You and an accomplice have been arrested for robbing a bank, and you both care more about your own freedom than that of your accomplice. The district attorney makes you the following offer: “You can either confess, or remain silent. If you confess, and your accomplice remains silent, I will drop all charges against you and see that your partner is put away for some serious time. If they confess and you don’t, they go free and you do the time. If you both confess, you’ll both be convicted, but I’ll see to it that you get an early parole. If neither of you confess, I’ll prosecute you both for firearms possession, and you’ll get small sentences.” You cannot communicate with your accomplice by any means: you must make your decision alone. (As characterized in Chris Bateman, “Tit for Tat,” June 01, 2007, OnlyaGame.typepad.com.)

The more generalized version of this dilemma, though, doesn’t pertain to different degrees of punishment but financial gain. Here each individual can decide to work cooperatively with the other for some medium-sized, shared reward. Or they can be governed by narrow self-interest or greed, and so choose to exploit the other—and if successful, get the entire reward for themselves (the other person walking away with nothing). Lastly, if both try to take advantage of the other, each of them will end up with a tiny fraction of what they might otherwise have received. This is, in fact, the essence of pivotal academic experiments in the early 80s, executed by political scientist Robert Axelrod (Univ. of Michigan) when he conducted “tournaments” with many academician participants, each of whom “played with” another multiple times.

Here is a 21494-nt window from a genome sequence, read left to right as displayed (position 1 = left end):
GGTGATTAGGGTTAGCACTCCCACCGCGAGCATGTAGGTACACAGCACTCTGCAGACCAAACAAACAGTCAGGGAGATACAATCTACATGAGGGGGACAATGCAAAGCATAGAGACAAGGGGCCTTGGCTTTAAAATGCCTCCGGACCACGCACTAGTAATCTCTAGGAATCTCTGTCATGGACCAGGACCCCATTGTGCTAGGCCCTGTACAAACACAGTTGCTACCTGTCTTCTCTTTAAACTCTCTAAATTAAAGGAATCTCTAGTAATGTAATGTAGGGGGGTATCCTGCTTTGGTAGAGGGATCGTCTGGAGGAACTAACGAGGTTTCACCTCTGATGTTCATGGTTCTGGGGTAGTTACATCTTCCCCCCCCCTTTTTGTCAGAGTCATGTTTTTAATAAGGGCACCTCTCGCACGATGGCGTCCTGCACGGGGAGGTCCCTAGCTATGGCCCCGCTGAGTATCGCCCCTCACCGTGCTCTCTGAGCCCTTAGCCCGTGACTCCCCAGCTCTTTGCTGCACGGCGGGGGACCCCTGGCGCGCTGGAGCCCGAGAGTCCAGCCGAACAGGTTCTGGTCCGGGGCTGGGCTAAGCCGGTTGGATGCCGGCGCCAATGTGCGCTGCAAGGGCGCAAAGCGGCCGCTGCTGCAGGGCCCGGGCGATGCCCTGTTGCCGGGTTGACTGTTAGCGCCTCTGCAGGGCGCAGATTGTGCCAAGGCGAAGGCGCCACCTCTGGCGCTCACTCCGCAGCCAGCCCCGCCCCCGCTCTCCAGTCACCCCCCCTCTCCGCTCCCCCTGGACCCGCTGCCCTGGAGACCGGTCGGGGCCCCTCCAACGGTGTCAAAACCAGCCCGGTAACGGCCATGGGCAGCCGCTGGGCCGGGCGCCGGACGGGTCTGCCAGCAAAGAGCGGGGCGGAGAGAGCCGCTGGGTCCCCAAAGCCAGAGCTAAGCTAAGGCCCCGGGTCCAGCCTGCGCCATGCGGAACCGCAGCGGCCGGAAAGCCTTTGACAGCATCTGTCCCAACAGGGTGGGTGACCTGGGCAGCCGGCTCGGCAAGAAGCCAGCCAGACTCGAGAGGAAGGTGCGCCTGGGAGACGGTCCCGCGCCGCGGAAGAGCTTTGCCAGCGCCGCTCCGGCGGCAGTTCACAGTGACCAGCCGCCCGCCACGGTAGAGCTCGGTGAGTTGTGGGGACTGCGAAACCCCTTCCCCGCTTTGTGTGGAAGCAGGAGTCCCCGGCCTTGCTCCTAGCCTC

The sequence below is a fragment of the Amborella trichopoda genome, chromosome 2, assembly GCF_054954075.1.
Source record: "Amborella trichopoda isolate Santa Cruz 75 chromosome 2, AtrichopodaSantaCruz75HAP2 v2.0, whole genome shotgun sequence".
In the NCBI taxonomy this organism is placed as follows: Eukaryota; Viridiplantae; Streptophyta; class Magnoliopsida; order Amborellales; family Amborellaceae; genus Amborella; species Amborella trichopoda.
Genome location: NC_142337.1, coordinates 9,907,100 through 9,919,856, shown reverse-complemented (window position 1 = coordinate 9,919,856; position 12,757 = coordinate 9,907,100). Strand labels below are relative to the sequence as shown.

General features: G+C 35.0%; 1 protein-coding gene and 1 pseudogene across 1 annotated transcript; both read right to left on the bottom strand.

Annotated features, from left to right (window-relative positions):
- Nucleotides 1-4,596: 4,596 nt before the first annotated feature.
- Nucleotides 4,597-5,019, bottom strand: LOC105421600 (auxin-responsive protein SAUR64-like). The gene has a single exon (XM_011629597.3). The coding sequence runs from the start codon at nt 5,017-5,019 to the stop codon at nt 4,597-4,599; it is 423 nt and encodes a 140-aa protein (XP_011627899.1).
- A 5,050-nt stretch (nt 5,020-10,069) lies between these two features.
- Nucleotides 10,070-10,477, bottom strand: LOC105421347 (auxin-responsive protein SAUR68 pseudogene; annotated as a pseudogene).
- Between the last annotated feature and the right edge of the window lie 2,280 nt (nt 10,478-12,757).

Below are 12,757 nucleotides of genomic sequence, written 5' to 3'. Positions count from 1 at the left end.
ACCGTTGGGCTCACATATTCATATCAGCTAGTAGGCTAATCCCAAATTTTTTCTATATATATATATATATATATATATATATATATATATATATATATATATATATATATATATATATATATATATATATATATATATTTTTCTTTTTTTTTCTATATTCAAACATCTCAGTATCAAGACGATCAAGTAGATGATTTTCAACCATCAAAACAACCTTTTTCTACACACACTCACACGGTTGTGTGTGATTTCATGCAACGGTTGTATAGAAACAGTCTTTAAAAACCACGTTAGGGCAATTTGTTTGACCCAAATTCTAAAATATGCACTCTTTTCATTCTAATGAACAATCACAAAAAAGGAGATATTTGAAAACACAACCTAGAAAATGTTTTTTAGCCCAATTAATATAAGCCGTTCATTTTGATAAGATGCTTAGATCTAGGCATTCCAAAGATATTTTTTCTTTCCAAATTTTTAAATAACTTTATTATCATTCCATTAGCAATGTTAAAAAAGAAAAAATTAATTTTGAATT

Note that in this game which alternative is chosen hinges on matters of trust, without which no amount of cooperation can be expected, as well as levels of selfishness or egoism. But note, too, that each of these games presents a “one-time-only” scenario.

In the real world, however, relationships typically aren’t limited to single engagements. Consequently, later versions of the Prisoner’s Dilemma, by Axelrod and others, mostly depict repeated or (as more commonly termed) “iterated” encounters. And this is where crucial considerations of tit for tat come into play. For while the first time neither party can know what the other will do, going forward both of them can remember how the other person acted, or reacted, previously, which will effect their subsequent moves. And they’ll also be mindful of how their present reaction may affect the other player’s move toward (or against) them in the following round. So, considerations of retaliation and reward—and, most of all, trust—become increasingly prominent in the strategy they choose.

In Axelrod’s tournaments, of all the strategies (many of which were quite intricate) later assessed by him, the one that regularly culminated in the most successful outcomes was, unexpectedly, tit for tat. This simple strategy, devised by mathematical psychologist Anatol Rapaport (Univ. of Toronto), involves cooperating with your partner on the first round, then adjusting your behavior to match your partner’s (as in, you do to them what they just did to you—admittedly, a less selfless tactic than the golden rule would prescribe). If, reciprocally, your partner cooperates, you continue to cooperate; if they defect, you respond in kind by immediately retaliating against them. This formula has, ironically, been characterized as “conditional niceness,” since it advocates for a kind of provisional golden rule.